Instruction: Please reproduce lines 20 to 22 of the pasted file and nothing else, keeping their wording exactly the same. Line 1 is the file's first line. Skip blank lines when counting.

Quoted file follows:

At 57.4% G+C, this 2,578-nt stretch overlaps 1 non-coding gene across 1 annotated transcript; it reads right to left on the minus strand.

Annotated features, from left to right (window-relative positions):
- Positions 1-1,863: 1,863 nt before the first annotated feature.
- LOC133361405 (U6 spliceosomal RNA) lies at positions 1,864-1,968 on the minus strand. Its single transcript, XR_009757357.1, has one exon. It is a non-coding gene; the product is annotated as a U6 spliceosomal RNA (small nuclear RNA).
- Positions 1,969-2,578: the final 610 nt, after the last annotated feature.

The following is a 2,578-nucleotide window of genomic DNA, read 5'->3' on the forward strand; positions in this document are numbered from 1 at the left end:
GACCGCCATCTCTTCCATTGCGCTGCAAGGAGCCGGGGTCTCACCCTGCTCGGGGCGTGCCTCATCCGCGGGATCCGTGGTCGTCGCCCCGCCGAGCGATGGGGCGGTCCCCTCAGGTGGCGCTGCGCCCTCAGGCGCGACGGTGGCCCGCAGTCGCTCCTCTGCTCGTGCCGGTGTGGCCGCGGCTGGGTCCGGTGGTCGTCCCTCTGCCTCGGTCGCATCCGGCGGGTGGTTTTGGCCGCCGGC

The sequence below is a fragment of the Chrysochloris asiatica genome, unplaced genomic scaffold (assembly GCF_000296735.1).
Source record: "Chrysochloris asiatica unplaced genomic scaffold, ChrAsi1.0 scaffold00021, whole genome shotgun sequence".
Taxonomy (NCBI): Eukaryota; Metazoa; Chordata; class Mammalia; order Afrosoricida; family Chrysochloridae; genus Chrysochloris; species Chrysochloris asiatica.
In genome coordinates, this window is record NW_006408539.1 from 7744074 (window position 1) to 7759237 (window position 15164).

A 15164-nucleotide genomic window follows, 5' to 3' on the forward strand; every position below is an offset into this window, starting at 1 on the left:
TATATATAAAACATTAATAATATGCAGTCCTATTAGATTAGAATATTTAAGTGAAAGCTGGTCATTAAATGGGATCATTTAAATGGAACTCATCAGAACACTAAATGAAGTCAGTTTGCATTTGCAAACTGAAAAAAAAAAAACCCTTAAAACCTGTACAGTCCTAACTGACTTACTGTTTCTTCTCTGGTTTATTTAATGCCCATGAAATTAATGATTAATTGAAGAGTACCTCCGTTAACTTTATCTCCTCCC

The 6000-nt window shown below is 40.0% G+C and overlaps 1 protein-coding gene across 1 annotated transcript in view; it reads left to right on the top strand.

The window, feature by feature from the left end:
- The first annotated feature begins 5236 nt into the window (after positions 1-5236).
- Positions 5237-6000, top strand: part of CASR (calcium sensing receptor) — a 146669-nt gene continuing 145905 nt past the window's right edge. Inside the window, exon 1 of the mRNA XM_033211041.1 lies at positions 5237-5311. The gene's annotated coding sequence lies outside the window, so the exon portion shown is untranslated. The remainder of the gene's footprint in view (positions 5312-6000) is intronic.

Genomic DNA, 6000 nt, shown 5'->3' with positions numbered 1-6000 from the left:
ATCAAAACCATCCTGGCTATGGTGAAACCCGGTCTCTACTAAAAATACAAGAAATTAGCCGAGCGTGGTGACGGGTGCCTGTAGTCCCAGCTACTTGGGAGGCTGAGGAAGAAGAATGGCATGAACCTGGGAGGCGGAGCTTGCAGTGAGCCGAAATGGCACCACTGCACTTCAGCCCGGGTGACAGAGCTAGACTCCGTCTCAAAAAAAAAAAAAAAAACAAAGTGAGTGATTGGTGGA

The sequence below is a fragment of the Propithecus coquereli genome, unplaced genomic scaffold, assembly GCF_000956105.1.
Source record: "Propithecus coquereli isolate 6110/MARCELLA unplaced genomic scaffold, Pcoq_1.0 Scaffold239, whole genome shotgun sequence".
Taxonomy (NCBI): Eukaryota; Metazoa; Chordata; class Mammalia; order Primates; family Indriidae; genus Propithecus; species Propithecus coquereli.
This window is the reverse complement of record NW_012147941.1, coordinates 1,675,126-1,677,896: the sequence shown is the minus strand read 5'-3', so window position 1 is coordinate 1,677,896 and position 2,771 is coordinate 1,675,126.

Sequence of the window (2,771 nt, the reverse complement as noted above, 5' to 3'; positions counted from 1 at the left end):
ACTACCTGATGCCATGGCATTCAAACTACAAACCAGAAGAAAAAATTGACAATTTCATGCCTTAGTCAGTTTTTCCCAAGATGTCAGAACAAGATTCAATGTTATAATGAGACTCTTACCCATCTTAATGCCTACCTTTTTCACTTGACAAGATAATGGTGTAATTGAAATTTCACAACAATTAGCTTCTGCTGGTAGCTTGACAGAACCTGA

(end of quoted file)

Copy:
The sequence below is a fragment of the Propithecus coquereli genome, unplaced genomic scaffold, assembly GCF_000956105.1.
Source record: "Propithecus coquereli isolate 6110/MARCELLA unplaced genomic scaffold, Pcoq_1.0 Scaffold239, whole genome shotgun sequence".
Taxonomy (NCBI): Eukaryota; Metazoa; Chordata; class Mammalia; order Primates; family Indriidae; genus Propithecus; species Propithecus coquereli.